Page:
KUALA LUMPUR: Malaysian Institute of Economic Research (Mier) has revised upward its forecast of the country's gross domestic product (GDP) to 5.6% this year, from 5.2% previously.
The Government had projected this year's GDP growth at 6%, up from 5.9% last year.
Executive director Prof Dr Mohamed Ariff attributed the slight revision to mitigating factors such as lower oil price, relatively lower inflation rate and the Government's new policies that could potentially raise growth slightly.
“We expect the slowdown to be more pronounced in the first half (of the year), with a pickup subsequently in the second half, but ending overall with 5.6%.
“(Due to) lower oil prices - bad news for Government's revenue but good for the economy - further liberalisation move adopted by the Government and some sectors such as property that is likely to do better, we expect the economy to perform better, hence our revision,” he told reporters after a presentation at Mier 12th Corporate Economic Briefing yesterday.
The Government recently removed limits on onshore foreign exchange (forex) transactions and relaxed the limit on forex accounts and foreign borrowing.
It also introduced unprecedented measures to woo foreign investors, such as exemption from the Foreign Investment Committee rules and freedom to hire foreign workers, which were applicable to the Iskandar Development Region.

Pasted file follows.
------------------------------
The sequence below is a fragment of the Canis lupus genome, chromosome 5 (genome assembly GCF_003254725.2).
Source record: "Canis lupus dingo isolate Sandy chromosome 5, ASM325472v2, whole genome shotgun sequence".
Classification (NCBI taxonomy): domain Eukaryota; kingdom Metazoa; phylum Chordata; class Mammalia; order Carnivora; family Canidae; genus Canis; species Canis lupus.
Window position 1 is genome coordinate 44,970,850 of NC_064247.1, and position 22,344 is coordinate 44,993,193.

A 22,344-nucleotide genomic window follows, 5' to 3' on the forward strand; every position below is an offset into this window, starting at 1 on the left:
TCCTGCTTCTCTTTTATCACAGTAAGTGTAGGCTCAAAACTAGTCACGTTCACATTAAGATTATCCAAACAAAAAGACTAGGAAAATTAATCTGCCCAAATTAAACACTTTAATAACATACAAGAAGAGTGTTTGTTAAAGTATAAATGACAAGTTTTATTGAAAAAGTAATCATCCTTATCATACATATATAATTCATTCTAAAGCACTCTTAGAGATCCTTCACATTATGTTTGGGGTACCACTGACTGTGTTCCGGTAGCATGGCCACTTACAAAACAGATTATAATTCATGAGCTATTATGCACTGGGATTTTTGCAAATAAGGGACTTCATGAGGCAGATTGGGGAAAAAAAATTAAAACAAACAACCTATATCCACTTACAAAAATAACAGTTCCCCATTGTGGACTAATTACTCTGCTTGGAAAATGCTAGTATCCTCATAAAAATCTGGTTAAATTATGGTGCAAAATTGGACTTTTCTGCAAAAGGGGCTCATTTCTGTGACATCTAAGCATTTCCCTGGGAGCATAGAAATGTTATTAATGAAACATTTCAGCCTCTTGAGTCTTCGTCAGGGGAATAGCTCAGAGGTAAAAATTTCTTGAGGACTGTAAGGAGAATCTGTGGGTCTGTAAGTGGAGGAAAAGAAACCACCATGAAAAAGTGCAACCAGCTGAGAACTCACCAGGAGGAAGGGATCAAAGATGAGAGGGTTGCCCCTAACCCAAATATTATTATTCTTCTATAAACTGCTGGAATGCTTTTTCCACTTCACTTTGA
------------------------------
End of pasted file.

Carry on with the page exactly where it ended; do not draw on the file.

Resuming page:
As a highly trade-dependent economy, Malaysia will be affected by the slower growth in the US economy, despite having closer trade ties with East Asia lately.
“Our estimate will be below the Government's 6% target and lower than last year's growth because we think that the slowdown in the US will have a relatively greater negative impact on Malaysia.
“The fiscal spending can only offer a partial cushion against the external weakness,” Ariff added.
In its report, Mier said recent monthly indicators up to February had been volatile due to shorter working days during the festive period. The negative growth in output and exports should revert to trend growth in the coming months.
The leading index was rising cautiously, suggesting the Malaysian economy would continue to expand moderately. Greater foreign interests had led to a rally in the stock market, consequently strengthening the ringgit at the same time, it added.
The inflation rate had moderated to 3.1% in February from a high of 4.8% in March 2006.